Updated: Aug 7, 2018
By now, the Bloomin’ Boomers generation has seen enough sunsets to know that not everything in life is fun and games. The inevitable tragic side of life strikes without warning, regardless of how positive we try to remain. May 18, 2018 will forever be remembered as the day that Santa Fe High School lost eight students and two faculty members, needlessly. The incident marks the 22nd school shooting in the US for the year. According to a CNN report (May 18, 2018), “There has been, on average, one school shooting every week this year.”
As Baby Boomers, we fortunately grew up in a latchkey environment where unlocked doors did not increase the odds of finding ourselves the subject of an Amber alert; you could pretty much travel the world knowing there was a better than average probability you’d get home in one piece; and leaving the car unlocked while you went into the local mom-and-pop convenience store to grab a snack and a Coke didn’t mean you stood a good chance of finding your car missing before you had the chance to tear off the cellophane corner from your sleeve of Tom’s peanuts.
And even though we hid under our desks during the “duck and cover” drills of the Cold War era, we knew, for the most part, we were not going to be harmed in school— at least, not by our peers.
Bloomin’ Boomers welcomes guest blogger Dr. Ken Baker, a Brenham, Texas pediatrician who has dedicated the past 36 years of his life to keeping our children (and now, grandchildren) healthy, both mentally and physically. In our “Ask the Expert” segment, we turn to Dr. Baker for his perspective and views on why there has been such a rapid rise in teen depression, suicide, violence and hopelessness over the past 10 years, and what he feels needs to be done to keep our students safe.
The Connection Between Mental Health and School Shootings
By Dr. Ken Baker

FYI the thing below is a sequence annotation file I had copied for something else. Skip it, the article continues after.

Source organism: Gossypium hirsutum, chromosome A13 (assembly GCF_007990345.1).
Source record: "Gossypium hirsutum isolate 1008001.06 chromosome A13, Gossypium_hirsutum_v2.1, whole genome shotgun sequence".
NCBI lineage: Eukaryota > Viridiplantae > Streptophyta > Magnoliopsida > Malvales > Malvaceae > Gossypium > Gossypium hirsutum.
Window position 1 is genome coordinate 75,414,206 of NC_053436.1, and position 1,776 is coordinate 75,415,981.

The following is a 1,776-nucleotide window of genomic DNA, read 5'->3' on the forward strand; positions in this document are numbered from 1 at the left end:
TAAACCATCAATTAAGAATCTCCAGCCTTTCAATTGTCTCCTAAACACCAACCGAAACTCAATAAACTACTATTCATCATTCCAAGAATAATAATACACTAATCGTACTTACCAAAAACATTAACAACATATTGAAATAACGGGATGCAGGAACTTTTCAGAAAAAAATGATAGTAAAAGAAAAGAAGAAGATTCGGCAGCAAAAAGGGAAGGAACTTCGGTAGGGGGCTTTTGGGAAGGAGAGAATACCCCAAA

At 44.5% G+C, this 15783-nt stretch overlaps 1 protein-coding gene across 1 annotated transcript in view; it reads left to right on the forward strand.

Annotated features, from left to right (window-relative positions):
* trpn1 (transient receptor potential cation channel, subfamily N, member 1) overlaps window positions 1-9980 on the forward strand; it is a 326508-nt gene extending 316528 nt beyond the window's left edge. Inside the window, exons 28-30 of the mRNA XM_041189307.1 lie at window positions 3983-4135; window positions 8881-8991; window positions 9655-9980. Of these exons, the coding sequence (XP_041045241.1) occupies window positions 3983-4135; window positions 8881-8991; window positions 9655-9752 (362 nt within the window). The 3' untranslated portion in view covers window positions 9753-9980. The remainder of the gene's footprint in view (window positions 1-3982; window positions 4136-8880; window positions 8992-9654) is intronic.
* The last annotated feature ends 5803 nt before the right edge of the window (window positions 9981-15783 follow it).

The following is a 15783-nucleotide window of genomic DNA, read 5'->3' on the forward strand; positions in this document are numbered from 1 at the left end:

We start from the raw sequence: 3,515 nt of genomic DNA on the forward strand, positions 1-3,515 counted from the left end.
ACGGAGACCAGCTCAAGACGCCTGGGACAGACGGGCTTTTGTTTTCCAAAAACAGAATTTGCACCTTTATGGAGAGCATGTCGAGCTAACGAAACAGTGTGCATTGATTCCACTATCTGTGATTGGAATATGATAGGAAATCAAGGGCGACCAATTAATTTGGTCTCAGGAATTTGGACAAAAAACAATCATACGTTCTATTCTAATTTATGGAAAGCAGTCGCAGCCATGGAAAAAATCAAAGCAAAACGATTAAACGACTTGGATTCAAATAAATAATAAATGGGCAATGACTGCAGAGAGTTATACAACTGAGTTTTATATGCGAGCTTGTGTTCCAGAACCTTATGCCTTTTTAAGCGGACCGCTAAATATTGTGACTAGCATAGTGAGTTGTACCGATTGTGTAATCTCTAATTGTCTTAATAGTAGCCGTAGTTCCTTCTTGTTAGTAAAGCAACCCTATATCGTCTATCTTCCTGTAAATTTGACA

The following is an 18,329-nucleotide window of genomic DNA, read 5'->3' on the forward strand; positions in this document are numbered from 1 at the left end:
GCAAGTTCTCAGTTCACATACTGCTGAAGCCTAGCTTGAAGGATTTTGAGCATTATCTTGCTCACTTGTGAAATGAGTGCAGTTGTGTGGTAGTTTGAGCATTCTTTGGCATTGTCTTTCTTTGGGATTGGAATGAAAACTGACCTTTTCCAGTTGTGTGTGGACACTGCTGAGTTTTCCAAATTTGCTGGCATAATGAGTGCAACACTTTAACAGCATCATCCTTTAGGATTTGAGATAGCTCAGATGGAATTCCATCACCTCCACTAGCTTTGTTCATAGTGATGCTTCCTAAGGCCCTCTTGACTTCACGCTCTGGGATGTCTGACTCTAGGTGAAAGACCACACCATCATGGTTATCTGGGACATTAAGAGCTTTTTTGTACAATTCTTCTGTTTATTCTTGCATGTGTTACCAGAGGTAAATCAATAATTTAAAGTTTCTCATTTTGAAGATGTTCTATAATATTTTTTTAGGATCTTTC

Another month, and we’ve gotten news about another school shooting. These have happened so regularly, we seem to take them in stride now: a brief flurry of sympathy and grief, a slightly longer flurry of “gun control” speeches, then life goes on … until the next shooting.
As a pediatrician who has cared for children for nearly 40 years; as a parent with grown children; and as grandparent with several young grandchildren, these events are deeply distressing. Losing a child’s life for any reason is tragic; having them taken so senselessly and violently is beyond comprehension.
Everyone recognizes there is a serious problem, and we all wish there was a simple solution. The first, knee-jerk response is always to strengthen gun control, which in some respects could be a positive and logical step, and in other respects makes as much sense as banning cars to reduce drunk driving.
The truth is, though, that gun control is a political expedient- a sound bite that seems like a good idea, but just kicks the real problems down the road. Most of the young shooters obtained their guns from their parents, who purchased them legally. No controls would alter that. The real sources of these shootings are much more difficult to deal with, and will be more complicated and expensive to fix.